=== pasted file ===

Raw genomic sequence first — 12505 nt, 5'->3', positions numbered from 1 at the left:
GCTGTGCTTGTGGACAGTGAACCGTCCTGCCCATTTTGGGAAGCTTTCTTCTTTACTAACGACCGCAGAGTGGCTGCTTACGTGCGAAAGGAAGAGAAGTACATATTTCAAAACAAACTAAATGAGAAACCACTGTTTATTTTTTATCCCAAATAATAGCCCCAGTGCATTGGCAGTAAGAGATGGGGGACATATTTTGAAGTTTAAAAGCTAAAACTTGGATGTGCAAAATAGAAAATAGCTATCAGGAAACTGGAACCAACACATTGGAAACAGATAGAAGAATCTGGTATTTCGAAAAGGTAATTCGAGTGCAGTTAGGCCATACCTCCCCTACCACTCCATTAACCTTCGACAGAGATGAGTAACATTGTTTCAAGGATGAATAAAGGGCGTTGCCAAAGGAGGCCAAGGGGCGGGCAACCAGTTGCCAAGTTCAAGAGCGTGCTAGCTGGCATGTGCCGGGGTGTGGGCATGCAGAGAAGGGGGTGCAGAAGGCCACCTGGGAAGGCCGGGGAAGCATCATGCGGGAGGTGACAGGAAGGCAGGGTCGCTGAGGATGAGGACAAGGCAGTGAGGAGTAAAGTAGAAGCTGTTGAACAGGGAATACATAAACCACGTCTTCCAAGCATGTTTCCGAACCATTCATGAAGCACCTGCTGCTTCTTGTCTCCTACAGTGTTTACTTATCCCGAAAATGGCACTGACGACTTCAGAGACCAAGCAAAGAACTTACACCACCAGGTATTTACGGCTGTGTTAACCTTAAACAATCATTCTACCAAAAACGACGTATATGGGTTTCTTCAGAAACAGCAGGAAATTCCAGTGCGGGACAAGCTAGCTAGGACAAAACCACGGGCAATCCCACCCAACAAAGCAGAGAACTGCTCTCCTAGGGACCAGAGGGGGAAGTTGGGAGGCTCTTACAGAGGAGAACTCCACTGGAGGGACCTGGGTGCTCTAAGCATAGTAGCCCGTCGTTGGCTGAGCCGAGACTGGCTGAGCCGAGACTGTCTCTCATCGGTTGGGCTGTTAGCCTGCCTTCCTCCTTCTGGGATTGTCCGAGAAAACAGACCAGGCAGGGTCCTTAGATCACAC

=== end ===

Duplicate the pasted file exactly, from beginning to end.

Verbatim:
Raw genomic sequence first — 12505 nt, 5'->3', positions numbered from 1 at the left:
GCTGTGCTTGTGGACAGTGAACCGTCCTGCCCATTTTGGGAAGCTTTCTTCTTTACTAACGACCGCAGAGTGGCTGCTTACGTGCGAAAGGAAGAGAAGTACATATTTCAAAACAAACTAAATGAGAAACCACTGTTTATTTTTTATCCCAAATAATAGCCCCAGTGCATTGGCAGTAAGAGATGGGGGACATATTTTGAAGTTTAAAAGCTAAAACTTGGATGTGCAAAATAGAAAATAGCTATCAGGAAACTGGAACCAACACATTGGAAACAGATAGAAGAATCTGGTATTTCGAAAAGGTAATTCGAGTGCAGTTAGGCCATACCTCCCCTACCACTCCATTAACCTTCGACAGAGATGAGTAACATTGTTTCAAGGATGAATAAAGGGCGTTGCCAAAGGAGGCCAAGGGGCGGGCAACCAGTTGCCAAGTTCAAGAGCGTGCTAGCTGGCATGTGCCGGGGTGTGGGCATGCAGAGAAGGGGGTGCAGAAGGCCACCTGGGAAGGCCGGGGAAGCATCATGCGGGAGGTGACAGGAAGGCAGGGTCGCTGAGGATGAGGACAAGGCAGTGAGGAGTAAAGTAGAAGCTGTTGAACAGGGAATACATAAACCACGTCTTCCAAGCATGTTTCCGAACCATTCATGAAGCACCTGCTGCTTCTTGTCTCCTACAGTGTTTACTTATCCCGAAAATGGCACTGACGACTTCAGAGACCAAGCAAAGAACTTACACCACCAGGTATTTACGGCTGTGTTAACCTTAAACAATCATTCTACCAAAAACGACGTATATGGGTTTCTTCAGAAACAGCAGGAAATTCCAGTGCGGGACAAGCTAGCTAGGACAAAACCACGGGCAATCCCACCCAACAAAGCAGAGAACTGCTCTCCTAGGGACCAGAGGGGGAAGTTGGGAGGCTCTTACAGAGGAGAACTCCACTGGAGGGACCTGGGTGCTCTAAGCATAGTAGCCCGTCGTTGGCTGAGCCGAGACTGGCTGAGCCGAGACTGTCTCTCATCGGTTGGGCTGTTAGCCTGCCTTCCTCCTTCTGGGATTGTCCGAGAAAACAGACCAGGCAGGGTCCTTAGATCACAC